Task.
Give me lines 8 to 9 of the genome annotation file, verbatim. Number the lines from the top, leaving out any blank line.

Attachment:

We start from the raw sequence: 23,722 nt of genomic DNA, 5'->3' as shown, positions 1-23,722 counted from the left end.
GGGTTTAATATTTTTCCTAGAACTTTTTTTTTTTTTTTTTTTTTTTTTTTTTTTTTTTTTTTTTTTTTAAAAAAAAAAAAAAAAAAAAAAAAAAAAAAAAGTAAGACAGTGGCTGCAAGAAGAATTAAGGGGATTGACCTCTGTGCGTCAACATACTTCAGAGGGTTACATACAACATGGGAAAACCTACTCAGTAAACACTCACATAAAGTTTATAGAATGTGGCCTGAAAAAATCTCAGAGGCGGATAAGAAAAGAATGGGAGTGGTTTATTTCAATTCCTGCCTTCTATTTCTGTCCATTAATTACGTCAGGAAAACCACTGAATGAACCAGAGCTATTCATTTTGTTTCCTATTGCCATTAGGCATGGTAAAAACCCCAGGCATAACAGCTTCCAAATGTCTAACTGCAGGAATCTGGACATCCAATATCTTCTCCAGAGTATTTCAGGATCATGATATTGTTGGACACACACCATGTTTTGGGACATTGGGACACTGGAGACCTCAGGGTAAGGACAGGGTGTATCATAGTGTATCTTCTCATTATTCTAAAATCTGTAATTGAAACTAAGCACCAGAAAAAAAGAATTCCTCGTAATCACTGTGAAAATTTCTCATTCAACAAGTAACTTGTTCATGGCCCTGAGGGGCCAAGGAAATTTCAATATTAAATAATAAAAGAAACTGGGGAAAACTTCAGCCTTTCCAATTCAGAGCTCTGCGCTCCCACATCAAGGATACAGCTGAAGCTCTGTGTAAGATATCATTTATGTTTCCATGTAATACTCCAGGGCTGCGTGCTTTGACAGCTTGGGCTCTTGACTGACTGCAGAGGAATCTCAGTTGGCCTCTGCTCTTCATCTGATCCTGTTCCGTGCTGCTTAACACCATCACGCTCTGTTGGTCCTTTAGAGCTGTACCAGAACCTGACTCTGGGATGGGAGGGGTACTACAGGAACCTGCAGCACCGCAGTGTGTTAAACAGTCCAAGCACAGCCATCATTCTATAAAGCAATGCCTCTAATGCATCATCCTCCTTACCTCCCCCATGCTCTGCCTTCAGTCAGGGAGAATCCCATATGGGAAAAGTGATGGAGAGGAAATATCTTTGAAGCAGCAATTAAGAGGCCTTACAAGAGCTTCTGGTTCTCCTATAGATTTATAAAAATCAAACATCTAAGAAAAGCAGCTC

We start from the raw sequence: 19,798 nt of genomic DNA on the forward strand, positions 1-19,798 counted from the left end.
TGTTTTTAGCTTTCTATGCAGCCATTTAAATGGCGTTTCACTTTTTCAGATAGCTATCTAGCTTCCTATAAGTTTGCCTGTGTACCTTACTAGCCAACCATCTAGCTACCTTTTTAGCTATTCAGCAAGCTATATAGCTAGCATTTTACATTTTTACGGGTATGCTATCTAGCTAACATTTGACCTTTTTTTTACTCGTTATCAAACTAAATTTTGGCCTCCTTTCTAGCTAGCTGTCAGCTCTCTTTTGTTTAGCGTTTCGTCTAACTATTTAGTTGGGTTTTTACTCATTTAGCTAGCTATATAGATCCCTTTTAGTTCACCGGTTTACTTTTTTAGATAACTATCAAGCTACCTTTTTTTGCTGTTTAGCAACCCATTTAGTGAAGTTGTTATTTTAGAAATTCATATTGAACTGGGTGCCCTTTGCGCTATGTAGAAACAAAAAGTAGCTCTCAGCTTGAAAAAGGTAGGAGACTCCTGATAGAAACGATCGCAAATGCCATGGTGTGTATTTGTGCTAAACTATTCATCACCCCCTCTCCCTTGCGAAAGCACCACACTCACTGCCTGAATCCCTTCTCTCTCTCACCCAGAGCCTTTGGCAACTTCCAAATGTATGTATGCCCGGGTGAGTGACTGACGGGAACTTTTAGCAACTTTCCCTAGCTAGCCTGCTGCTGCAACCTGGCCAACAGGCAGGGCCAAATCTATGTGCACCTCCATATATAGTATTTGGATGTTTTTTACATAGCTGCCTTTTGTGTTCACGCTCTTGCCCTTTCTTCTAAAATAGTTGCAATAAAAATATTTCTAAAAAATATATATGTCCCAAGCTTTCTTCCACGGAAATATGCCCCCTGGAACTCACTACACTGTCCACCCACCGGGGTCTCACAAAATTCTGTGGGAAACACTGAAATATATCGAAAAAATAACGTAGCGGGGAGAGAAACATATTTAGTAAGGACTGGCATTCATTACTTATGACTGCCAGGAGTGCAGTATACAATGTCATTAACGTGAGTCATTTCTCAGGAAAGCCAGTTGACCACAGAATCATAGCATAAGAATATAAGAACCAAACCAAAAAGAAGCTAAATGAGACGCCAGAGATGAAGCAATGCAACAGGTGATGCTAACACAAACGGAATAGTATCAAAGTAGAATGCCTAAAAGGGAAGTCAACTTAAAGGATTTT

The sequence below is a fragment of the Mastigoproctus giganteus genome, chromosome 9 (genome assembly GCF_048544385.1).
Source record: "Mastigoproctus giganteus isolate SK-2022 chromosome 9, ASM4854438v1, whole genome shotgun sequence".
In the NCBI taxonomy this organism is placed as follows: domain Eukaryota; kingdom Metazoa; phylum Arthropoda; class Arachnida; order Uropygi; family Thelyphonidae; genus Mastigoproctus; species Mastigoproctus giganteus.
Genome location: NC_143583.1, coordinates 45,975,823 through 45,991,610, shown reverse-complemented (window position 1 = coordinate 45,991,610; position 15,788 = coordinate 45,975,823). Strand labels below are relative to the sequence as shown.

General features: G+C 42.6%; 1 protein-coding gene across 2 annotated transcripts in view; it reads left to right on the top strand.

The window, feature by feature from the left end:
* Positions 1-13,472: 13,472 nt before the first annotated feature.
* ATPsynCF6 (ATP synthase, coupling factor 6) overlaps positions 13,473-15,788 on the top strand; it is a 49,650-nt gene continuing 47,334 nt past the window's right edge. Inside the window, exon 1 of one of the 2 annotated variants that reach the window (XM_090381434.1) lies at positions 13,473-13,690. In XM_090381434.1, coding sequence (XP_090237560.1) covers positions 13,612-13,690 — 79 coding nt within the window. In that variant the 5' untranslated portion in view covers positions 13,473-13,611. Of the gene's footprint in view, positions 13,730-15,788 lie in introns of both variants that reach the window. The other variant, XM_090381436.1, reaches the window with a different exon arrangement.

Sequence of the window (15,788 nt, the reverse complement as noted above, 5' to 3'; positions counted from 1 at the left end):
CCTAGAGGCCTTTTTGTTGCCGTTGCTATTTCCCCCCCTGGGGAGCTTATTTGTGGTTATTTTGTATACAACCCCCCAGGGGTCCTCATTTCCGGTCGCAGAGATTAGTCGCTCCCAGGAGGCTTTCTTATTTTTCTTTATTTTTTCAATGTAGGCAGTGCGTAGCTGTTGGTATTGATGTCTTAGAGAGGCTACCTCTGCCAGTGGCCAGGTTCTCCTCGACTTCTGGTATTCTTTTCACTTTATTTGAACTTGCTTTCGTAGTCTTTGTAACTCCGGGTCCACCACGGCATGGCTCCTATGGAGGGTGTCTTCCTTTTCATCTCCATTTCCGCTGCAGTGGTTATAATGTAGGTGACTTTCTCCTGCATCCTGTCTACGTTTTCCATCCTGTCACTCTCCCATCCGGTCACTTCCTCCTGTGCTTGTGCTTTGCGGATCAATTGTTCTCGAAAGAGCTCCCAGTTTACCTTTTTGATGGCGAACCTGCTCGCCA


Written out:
Genome location: NC_143583.1, coordinates 45,975,823 through 45,991,610, shown reverse-complemented (window position 1 = coordinate 45,991,610; position 15,788 = coordinate 45,975,823). Strand labels below are relative to the sequence as shown.

General features: G+C 42.6%; 1 protein-coding gene across 2 annotated transcripts in view; it reads left to right on the top strand.